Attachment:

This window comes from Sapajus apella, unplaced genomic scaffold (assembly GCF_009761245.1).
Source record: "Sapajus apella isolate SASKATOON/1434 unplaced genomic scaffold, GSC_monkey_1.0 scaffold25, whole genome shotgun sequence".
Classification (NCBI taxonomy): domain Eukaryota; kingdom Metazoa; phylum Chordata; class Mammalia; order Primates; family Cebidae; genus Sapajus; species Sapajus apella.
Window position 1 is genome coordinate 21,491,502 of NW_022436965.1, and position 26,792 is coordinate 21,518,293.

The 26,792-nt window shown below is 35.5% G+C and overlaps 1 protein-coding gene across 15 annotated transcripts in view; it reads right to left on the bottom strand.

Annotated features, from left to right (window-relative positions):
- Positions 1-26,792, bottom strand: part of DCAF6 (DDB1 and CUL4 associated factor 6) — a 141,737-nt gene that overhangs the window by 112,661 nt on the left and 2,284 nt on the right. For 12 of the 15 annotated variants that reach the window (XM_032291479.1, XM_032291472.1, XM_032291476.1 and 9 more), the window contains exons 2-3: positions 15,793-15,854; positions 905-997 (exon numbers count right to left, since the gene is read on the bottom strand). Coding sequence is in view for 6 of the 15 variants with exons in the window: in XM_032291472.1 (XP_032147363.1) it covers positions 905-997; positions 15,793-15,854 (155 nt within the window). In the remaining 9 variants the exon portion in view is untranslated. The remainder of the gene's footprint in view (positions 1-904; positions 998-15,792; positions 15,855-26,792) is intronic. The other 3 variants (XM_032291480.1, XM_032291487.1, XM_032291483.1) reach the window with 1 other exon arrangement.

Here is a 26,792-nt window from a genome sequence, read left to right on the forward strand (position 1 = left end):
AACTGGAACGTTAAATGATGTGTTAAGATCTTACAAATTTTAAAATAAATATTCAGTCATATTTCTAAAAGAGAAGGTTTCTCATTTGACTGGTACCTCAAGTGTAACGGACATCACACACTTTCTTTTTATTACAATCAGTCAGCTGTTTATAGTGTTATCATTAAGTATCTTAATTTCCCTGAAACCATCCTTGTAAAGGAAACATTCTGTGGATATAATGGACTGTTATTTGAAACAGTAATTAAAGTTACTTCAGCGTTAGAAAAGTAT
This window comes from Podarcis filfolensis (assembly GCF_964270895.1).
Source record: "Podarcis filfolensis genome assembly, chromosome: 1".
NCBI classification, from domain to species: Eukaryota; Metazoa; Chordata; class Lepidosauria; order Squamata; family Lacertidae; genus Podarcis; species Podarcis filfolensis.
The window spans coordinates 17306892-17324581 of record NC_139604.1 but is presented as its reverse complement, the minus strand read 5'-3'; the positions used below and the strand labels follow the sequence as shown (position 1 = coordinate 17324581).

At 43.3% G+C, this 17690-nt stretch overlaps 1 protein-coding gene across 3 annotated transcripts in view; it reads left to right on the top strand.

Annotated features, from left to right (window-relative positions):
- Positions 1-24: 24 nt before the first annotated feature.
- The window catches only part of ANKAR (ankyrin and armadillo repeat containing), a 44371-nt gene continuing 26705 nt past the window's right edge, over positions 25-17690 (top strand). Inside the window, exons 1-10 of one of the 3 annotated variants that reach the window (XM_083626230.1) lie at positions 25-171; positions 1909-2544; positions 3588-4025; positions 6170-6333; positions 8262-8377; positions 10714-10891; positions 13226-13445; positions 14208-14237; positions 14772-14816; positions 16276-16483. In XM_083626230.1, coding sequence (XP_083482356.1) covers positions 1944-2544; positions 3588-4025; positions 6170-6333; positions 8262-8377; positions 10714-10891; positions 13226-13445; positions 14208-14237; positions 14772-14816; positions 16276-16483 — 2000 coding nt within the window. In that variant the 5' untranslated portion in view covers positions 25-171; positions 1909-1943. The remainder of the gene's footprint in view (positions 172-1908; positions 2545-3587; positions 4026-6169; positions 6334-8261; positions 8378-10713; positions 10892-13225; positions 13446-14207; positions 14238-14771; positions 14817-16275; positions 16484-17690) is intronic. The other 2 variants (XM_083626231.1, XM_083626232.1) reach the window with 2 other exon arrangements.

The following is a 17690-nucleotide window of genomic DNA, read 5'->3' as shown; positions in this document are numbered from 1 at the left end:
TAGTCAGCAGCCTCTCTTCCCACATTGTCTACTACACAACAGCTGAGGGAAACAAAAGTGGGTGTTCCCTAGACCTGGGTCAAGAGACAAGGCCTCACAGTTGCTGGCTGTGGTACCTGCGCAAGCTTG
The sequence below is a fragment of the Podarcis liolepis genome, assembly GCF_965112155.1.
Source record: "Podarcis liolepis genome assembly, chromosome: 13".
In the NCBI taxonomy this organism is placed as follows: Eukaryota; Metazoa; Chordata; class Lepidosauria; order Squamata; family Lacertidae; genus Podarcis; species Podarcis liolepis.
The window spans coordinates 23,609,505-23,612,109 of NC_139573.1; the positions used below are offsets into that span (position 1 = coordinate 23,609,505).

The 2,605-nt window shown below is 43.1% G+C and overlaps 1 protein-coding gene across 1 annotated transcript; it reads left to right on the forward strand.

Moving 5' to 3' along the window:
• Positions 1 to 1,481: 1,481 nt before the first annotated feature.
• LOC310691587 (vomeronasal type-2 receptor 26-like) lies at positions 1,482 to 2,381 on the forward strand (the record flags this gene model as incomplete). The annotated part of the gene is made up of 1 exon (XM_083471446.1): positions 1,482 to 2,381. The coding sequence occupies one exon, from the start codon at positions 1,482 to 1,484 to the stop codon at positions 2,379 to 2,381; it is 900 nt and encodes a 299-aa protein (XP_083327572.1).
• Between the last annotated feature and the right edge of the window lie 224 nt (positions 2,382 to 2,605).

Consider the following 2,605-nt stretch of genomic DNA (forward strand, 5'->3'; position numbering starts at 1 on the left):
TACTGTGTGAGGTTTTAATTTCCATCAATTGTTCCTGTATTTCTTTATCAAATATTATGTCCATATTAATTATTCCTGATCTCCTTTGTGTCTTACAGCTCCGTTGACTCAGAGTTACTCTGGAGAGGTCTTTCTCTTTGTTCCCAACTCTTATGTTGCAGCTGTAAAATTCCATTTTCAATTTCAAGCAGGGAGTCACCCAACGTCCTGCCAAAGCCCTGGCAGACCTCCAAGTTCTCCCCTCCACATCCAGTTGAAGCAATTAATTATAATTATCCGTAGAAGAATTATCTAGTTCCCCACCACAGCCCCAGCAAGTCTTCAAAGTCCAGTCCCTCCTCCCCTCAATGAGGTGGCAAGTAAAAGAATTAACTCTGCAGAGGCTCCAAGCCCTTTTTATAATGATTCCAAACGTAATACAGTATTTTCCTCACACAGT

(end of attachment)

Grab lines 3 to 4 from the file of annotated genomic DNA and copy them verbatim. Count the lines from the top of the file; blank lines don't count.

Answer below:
Classification (NCBI taxonomy): domain Eukaryota; kingdom Metazoa; phylum Chordata; class Mammalia; order Primates; family Cebidae; genus Sapajus; species Sapajus apella.
Window position 1 is genome coordinate 21,491,502 of NW_022436965.1, and position 26,792 is coordinate 21,518,293.